But it is limited on size of flash drives, everything. And, alas, it
CANNOT be updated
(according to Fujitsu). Works for days without coughing in DOS-ONLY
mode. For  a
while I had Laplink on it but I can't find a cheap program that will
reliably work on XP
on one end and DOS on the other...


-Bob

2008\04\06@185112 by Jinx

face picon face

> Did you do it yourself?

Yes, it's up on PIClist

http://www.piclist.com/techref/piclist/jinxlcdregmon.htm

I would like to make some changes, eg -

Pushbutton convert to ASCII/binary/decimal etc display
Auto-detect transmitting PIC
Bigger display

Someone (I think Bob B, Rolf or Dwayne) mentioned a one-wire
system they had

2008\04\06@190547 by piclist

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On Sun, 6 Apr 2008, Christopher Head wrote:
> Assuming the 16F88 has a hardware PWM module (I don't know the part
> personally), why not just use 8 pins on a single port of each device?
> Have the F88 sit in a tight loop just doing MOVF PORT, W; MOVWF PWM; and
> dump the desired brightness to the port on the 18F252.

The only problem with using the builtin PWM of the PIC is I need to
control three LED strings with each having a different level.  The 16F88
and 18F252 and most other similar chips only have one, sometimes two PWM
outputs which is sadly one or two less than I need.

But a tight loop toggling the bits on and off and reading 8 bits of the
port would work.  I could use two bits to indicate which output I was
selecting and the other 6 for 64 levels of brightness which will be fine
for my purpose of displaying meaningless color patterns. :-)

--
Ian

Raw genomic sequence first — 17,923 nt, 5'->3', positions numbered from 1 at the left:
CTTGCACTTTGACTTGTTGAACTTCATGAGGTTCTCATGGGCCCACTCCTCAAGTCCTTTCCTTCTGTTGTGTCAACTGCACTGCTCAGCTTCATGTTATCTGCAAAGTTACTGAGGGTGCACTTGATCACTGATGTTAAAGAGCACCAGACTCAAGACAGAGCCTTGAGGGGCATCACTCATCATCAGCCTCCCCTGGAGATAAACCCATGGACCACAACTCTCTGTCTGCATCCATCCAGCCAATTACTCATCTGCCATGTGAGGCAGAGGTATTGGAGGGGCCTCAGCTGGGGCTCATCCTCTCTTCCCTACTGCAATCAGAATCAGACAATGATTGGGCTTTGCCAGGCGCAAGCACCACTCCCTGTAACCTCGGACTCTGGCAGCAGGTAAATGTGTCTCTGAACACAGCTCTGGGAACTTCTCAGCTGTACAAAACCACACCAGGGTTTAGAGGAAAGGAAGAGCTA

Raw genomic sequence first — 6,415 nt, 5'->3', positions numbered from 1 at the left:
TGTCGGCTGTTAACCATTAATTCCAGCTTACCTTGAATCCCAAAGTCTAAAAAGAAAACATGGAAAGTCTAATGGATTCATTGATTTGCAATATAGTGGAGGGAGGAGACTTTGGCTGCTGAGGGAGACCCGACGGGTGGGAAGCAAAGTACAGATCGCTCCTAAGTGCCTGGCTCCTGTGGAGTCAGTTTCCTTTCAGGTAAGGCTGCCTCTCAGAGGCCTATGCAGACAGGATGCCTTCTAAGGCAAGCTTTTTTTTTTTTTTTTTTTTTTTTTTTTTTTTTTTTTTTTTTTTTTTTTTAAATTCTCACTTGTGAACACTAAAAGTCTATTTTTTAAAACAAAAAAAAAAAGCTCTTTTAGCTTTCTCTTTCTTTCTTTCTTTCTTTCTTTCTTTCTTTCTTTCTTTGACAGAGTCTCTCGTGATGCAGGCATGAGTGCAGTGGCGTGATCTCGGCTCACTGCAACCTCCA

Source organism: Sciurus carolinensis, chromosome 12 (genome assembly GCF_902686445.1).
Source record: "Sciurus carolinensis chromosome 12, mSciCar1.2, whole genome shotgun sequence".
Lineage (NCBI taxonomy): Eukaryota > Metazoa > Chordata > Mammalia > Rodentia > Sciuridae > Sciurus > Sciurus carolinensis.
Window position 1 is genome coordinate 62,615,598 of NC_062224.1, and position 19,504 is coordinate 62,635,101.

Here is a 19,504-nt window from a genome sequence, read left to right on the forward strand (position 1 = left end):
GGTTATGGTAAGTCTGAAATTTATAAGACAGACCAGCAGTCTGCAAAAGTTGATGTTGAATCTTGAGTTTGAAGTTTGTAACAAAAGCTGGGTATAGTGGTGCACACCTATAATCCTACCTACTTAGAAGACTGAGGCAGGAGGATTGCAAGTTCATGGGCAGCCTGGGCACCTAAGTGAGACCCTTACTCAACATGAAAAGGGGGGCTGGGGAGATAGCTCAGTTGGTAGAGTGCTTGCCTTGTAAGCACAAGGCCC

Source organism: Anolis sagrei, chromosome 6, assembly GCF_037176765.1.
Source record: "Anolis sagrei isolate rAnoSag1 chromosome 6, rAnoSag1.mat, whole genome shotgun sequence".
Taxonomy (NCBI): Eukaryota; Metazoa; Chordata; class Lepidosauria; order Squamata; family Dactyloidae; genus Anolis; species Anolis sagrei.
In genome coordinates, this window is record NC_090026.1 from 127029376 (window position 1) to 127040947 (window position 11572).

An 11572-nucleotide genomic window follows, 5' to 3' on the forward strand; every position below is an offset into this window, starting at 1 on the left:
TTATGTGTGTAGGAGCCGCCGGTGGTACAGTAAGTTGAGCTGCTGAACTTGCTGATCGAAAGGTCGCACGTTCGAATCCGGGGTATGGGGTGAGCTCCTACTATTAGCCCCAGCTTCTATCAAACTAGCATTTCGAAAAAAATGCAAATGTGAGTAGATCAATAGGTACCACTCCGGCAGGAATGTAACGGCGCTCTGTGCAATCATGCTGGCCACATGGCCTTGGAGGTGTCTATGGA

2008\04\06@192945 by Jinx

face picon face
BTW

http://www.piclist.com/techref/piclist/jinxlcdregmon.htm

A timing oversight - I found that a 48MHz USB PIC needs a
few NOPs in the transmit routine (as offered above) to give the
2520 a chance to store incoming and get back to data pick-up

The transmit routine could also of course include FSRs and
program/EEPROM locations

Generally now I have a pushbutton in the main loop or other
convenient wait place to send data on demand, using the bbdata
line as both button press detect and data transmit

Or the routine p2p is called to skip the button press and delay

(this example for an 8MHz 18F1320)

pic2pic  btfss   showram      ;wait for button release
        bra     $-2
        call    ms50         ;short debounce delay
        movlw   b'00101000'  ;i/p off, bbdata o/p on
        movwf   trisa

p2p      lfsr    fsr0,0x0000

d_loop   movlw   0x08
        movwf   temp4
        movf    indf0,w
        movwf   temp1
        call    send_d
        incfsz  fsr0l
        bra     d_loop
        movlw   b'10101000'  ;i/p on, bbdata o/p off
        movwf   trisa
        return

2008\04\06@194819 by Jinx

face picon face
Oh fudge

p2p      movlw   b'00101000'  ;i/p off, bbdata o/p on
        movwf   trisa

        lfsr    fsr0,0x0000